New safety measures have been put in place to help those in agriculture be proactive when it comes to the health of farmers, their families, employees and everyone involved in an operation. For anti-ag activist groups, the hope is that the heightened awareness of the impacts a COVID-19 outbreak could have on the farm might find some farmers letting their guard down when it comes to other security efforts.
Farm security was one of the topics discussed at the 2020 Stakeholders Summit, hosted by the Animal Agriculture Alliance. As Brianna Schroeder, an attorney with Indiana-based Janzen Agricultural Law presented to the virtual audience at this year’s summit, she focused on important aspects to keeping the farm activist-free.
“Hiring is the first step you can take in protecting your farm,” Schroeder said. “We have had instances where activists will pose as potential employees and after biding their time will begin to take pictures or create videos and even approach other employees and offer them money in return for helping the activist’s cause.”
Schroeder said when hiring new employees, it is worth having an actual application. That will help gather some background information and some names of references for the potential employee. She adds that actually taking time to call those references is a practical way to be sure the applicant is a valid candidate. Another red flag is if the address on the application isn’t a current location in the area of the farm.
“You also need to have an employment agreement and it has to state that the employee will not take pictures or videos on the farm,” Schroeder said. “It should also include terms that the employee agrees that if they see anything that involves animal abuse or environmental hazards that they should immediately notify the manager or the owner.”
This shows that these issues are important to the farm and also gives the farm the leverage of a contract violation claim if the employee turns out to be an undercover activist and breaks the agreement in any way.
Schroeder also covered the importance of proper training when it comes to bringing new employees on the farm, but what farm security all boils down to is being vigilant.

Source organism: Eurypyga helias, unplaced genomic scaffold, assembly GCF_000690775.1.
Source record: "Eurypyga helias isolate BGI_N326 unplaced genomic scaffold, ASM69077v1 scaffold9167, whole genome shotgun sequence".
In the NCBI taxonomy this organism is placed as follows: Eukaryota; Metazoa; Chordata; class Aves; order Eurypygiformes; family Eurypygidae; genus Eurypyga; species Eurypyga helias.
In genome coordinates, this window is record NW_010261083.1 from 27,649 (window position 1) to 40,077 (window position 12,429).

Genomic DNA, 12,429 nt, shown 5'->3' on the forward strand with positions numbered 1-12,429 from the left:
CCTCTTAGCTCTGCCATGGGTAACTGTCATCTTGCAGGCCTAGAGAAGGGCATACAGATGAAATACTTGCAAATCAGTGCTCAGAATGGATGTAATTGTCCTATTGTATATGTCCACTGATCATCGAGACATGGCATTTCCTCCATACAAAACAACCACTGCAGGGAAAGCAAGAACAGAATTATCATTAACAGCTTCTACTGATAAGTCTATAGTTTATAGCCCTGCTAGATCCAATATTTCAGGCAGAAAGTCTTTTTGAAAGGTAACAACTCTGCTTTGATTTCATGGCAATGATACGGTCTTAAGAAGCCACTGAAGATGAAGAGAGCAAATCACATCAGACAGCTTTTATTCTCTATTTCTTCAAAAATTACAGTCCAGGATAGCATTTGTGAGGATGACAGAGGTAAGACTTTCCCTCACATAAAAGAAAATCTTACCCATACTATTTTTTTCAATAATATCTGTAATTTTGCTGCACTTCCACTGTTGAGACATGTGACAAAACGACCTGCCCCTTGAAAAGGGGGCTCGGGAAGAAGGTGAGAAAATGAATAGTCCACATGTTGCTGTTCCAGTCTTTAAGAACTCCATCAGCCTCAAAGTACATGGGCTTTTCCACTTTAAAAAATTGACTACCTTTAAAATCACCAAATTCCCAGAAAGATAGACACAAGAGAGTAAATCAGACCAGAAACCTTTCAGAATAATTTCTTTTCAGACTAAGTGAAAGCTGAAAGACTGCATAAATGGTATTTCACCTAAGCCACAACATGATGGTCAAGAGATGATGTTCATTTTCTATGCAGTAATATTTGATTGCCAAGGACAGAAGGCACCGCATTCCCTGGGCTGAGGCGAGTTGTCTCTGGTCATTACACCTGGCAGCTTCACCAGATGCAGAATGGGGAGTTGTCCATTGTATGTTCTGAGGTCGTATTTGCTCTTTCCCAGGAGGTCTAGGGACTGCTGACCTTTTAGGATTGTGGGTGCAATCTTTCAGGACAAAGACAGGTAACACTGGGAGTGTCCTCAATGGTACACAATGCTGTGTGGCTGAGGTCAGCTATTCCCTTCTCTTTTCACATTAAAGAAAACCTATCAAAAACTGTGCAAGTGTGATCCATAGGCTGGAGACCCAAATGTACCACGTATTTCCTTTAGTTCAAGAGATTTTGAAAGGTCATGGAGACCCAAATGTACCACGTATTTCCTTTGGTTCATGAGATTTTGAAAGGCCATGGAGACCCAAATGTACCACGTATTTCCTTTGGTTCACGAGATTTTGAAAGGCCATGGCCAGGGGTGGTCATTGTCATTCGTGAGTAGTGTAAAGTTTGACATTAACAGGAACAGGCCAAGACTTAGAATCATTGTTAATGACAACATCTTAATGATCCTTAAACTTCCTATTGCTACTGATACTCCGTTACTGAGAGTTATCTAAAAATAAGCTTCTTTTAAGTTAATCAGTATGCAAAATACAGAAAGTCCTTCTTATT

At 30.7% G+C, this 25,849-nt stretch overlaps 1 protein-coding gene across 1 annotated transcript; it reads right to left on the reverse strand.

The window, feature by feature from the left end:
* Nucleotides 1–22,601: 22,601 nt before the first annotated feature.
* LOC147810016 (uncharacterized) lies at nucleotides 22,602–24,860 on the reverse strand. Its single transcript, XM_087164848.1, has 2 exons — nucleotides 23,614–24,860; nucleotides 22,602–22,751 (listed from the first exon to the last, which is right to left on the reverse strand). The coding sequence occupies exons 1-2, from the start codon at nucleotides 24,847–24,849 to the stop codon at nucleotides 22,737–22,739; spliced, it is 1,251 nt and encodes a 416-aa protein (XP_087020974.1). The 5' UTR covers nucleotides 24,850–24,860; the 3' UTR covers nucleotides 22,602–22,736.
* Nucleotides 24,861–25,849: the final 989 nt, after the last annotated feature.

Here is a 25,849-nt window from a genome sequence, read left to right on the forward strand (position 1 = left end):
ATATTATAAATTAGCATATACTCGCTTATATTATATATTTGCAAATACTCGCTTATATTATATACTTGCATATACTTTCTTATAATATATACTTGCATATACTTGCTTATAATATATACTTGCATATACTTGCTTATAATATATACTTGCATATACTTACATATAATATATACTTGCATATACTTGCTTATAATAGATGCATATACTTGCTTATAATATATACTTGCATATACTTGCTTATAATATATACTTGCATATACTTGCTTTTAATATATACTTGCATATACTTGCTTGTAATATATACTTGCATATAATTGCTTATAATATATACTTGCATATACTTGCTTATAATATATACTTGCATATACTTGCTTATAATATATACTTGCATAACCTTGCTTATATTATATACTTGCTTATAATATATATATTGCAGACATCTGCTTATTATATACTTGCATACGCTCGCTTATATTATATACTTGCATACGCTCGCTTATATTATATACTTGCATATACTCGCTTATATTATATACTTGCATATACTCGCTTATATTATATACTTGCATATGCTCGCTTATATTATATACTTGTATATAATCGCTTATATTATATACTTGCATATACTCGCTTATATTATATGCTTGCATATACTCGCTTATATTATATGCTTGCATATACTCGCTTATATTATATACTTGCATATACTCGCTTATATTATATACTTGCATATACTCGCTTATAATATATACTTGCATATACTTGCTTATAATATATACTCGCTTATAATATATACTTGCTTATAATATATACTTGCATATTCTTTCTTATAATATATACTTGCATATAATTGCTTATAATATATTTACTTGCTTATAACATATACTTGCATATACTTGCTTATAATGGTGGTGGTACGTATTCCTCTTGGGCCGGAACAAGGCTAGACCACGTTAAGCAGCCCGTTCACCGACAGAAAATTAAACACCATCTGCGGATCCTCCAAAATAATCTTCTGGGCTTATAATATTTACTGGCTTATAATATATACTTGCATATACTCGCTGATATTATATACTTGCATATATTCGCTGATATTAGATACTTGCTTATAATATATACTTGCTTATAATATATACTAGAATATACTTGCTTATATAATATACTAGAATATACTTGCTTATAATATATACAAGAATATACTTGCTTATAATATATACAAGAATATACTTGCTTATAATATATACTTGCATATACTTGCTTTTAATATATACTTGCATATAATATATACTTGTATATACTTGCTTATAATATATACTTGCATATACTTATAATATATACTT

“Vigilance could be as low tech as locking doors and gates to looking out for strange cars or delivery trucks on the farm or as high tech as motion-detect cameras,” Schroeder said. “Frequent check-ins with employees and managers and making sure all visitors to the farm are verified are other easy steps to make sure those on the farm are allowed to be there.”
Although Schroeder tells her clients to always be aware of what national anti-agriculture organizations are up to, some activists who might be in opposition of zoning or permitting measures happening in the area could be local.
“They may not always be as high tech as some of the well-funded national groups,” Schroeder said. “They will still be watching and may be using binoculars and drive bys to find things that may put the farm in a bad light, so keeping the farm neat and clean is a good first step and an easy thing we all can do.”
In addition, Ohio Farm Bureau members have access to the Livestock Farm Labor and Crisis Prevention Guide. This comprehensive handbook, which includes input from agricultural law attorneys, veterinarians, communications experts, policy experts, industry representatives and farmers, includes information on how to deal with employee disputes and public criticism as well as how to conduct background checks on applicants, what to put in an employee manual and how to create a crisis plan.